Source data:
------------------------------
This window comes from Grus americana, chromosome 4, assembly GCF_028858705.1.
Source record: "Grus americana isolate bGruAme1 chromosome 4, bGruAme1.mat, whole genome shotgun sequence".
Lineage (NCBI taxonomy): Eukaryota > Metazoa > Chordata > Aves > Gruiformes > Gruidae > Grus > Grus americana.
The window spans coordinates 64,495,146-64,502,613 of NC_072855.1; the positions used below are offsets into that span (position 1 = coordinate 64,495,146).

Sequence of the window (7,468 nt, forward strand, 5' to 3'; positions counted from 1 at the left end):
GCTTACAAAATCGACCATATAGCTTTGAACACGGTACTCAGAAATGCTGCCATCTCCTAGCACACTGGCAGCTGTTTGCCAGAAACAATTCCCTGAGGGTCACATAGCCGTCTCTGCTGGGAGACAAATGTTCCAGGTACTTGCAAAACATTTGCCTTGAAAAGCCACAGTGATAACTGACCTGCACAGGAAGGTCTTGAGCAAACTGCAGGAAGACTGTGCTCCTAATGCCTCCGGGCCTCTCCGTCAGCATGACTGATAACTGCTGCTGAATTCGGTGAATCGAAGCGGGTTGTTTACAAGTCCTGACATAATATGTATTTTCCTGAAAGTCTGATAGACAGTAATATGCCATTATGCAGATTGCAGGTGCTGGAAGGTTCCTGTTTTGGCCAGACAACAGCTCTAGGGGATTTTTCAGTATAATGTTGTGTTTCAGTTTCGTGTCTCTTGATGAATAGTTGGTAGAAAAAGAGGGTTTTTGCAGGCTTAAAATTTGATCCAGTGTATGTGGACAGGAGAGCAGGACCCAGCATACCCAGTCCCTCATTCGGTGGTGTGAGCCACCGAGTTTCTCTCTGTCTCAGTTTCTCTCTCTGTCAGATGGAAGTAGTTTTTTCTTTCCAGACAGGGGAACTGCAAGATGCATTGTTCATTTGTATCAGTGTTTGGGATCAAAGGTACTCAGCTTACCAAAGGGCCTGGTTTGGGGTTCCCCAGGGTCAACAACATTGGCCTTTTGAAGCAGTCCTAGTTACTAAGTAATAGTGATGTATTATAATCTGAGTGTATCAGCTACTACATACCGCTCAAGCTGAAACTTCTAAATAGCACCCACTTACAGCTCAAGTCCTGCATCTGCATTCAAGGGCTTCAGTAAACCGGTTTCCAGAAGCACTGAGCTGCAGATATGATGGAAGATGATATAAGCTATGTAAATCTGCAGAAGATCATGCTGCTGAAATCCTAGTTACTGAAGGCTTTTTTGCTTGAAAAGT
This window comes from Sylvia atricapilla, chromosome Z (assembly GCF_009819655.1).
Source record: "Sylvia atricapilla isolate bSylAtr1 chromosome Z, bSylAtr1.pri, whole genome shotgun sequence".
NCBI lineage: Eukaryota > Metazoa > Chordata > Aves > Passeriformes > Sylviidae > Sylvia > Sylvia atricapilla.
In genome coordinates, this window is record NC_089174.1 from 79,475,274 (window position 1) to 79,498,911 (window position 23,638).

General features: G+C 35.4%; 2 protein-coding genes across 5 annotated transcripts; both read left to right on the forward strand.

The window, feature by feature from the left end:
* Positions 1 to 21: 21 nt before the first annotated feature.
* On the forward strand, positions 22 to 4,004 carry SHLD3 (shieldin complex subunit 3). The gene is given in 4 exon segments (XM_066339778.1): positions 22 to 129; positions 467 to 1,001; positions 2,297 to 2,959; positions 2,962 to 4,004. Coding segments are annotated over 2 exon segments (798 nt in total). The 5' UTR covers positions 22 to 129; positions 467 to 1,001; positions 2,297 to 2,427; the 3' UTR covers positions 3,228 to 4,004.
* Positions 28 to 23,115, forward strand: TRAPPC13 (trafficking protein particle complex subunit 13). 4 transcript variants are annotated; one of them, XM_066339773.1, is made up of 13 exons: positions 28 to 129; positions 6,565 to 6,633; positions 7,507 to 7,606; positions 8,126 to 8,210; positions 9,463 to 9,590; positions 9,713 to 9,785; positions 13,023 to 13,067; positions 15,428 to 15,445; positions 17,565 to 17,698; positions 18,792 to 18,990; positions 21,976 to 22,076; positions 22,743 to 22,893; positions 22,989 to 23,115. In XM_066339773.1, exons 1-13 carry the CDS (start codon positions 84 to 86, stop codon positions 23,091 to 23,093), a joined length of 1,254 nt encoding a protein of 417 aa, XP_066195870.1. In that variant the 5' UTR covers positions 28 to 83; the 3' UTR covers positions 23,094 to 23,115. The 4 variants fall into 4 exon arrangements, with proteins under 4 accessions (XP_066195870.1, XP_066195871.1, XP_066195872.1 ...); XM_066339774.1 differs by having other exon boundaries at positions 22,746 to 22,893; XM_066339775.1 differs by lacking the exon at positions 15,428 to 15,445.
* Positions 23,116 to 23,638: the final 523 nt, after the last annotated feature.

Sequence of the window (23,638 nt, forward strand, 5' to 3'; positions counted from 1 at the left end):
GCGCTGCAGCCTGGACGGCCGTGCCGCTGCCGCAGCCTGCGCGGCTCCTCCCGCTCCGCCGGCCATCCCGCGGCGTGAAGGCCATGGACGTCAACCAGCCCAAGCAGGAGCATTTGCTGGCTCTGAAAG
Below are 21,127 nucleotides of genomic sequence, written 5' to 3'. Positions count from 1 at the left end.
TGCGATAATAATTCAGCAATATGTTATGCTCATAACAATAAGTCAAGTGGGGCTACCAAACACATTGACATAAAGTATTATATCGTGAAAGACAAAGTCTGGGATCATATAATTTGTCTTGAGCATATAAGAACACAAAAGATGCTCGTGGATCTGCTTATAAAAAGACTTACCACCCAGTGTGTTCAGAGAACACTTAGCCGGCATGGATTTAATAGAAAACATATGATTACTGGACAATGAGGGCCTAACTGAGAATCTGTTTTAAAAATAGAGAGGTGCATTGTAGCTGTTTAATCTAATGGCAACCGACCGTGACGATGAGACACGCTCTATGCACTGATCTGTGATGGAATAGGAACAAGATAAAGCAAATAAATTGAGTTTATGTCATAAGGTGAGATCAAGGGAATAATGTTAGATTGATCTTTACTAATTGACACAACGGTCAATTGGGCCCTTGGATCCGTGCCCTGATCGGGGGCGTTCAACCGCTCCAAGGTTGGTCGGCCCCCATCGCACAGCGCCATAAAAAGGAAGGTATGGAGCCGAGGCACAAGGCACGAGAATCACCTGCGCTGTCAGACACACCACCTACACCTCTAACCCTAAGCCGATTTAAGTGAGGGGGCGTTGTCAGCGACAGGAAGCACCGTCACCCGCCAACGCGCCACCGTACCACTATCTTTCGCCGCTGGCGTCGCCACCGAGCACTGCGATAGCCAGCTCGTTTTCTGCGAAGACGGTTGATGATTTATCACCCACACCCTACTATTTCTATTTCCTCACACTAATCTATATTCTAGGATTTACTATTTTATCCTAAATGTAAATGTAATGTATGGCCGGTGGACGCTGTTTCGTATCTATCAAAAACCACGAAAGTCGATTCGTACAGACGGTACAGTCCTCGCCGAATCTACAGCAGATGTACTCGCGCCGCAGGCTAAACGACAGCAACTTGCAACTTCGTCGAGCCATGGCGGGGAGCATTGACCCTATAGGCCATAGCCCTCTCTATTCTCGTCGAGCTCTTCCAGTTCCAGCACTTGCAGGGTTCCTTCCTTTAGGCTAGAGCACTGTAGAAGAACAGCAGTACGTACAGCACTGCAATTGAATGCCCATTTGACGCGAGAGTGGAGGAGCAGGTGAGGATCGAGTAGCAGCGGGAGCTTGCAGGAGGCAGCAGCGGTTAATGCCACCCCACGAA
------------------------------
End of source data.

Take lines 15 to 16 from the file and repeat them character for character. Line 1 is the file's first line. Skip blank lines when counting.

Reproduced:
* Positions 28 to 23,115, forward strand: TRAPPC13 (trafficking protein particle complex subunit 13). 4 transcript variants are annotated; one of them, XM_066339773.1, is made up of 13 exons: positions 28 to 129; positions 6,565 to 6,633; positions 7,507 to 7,606; positions 8,126 to 8,210; positions 9,463 to 9,590; positions 9,713 to 9,785; positions 13,023 to 13,067; positions 15,428 to 15,445; positions 17,565 to 17,698; positions 18,792 to 18,990; positions 21,976 to 22,076; positions 22,743 to 22,893; positions 22,989 to 23,115. In XM_066339773.1, exons 1-13 carry the CDS (start codon positions 84 to 86, stop codon positions 23,091 to 23,093), a joined length of 1,254 nt encoding a protein of 417 aa, XP_066195870.1. In that variant the 5' UTR covers positions 28 to 83; the 3' UTR covers positions 23,094 to 23,115. The 4 variants fall into 4 exon arrangements, with proteins under 4 accessions (XP_066195870.1, XP_066195871.1, XP_066195872.1 ...); XM_066339774.1 differs by having other exon boundaries at positions 22,746 to 22,893; XM_066339775.1 differs by lacking the exon at positions 15,428 to 15,445.
* Positions 23,116 to 23,638: the final 523 nt, after the last annotated feature.